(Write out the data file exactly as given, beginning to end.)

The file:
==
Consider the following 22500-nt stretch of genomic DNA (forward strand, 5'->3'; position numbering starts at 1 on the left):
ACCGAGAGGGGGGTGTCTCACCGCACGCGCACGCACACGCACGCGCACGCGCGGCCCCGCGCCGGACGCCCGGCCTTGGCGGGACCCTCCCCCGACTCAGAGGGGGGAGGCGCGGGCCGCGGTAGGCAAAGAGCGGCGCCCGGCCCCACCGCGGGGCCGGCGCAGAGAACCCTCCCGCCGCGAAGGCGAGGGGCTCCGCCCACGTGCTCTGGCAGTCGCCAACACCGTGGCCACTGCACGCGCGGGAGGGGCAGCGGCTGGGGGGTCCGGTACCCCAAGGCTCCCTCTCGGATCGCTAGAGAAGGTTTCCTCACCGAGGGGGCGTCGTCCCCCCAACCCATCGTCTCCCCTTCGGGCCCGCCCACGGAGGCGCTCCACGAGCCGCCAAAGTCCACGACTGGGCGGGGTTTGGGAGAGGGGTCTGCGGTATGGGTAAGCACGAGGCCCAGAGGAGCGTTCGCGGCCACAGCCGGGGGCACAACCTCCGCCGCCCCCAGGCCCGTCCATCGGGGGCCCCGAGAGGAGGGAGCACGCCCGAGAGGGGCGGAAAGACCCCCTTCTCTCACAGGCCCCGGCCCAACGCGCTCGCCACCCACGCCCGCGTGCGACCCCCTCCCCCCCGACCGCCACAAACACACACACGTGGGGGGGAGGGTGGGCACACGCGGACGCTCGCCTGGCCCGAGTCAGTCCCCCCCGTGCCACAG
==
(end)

Consider the following 22500-nt stretch of genomic DNA (forward strand, 5'->3'; position numbering starts at 1 on the left):
ACCGAGAGGGGGGTGTCTCACCGCACGCGCACGCACACGCACGCGCACGCGCGGCCCCGCGCCGGACGCCCGGCCTTGGCGGGACCCTCCCCCGACTCAGAGGGGGGAGGCGCGGGCCGCGGTAGGCAAAGAGCGGCGCCCGGCCCCACCGCGGGGCCGGCGCAGAGAACCCTCCCGCCGCGAAGGCGAGGGGCTCCGCCCACGTGCTCTGGCAGTCGCCAACACCGTGGCCACTGCACGCGCGGGAGGGGCAGCGGCTGGGGGGTCCGGTACCCCAAGGCTCCCTCTCGGATCGCTAGAGAAGGTTTCCTCACCGAGGGGGCGTCGTCCCCCCAACCCATCGTCTCCCCTTCGGGCCCGCCCACGGAGGCGCTCCACGAGCCGCCAAAGTCCACGACTGGGCGGGGTTTGGGAGAGGGGTCTGCGGTATGGGTAAGCACGAGGCCCAGAGGAGCGTTCGCGGCCACAGCCGGGGGCACAACCTCCGCCGCCCCCAGGCCCGTCCATCGGGGGCCCCGAGAGGAGGGAGCACGCCCGAGAGGGGCGGAAAGACCCCCTTCTCTCACAGGCCCCGGCCCAACGCGCTCGCCACCCACGCCCGCGTGCGACCCCCTCCCCCCCGACCGCCACAAACACACACACGTGGGGGGGAGGGTGGGCACACGCGGACGCTCGCCTGGCCCGAGTCAGTCCCCCCCGTGCCACAG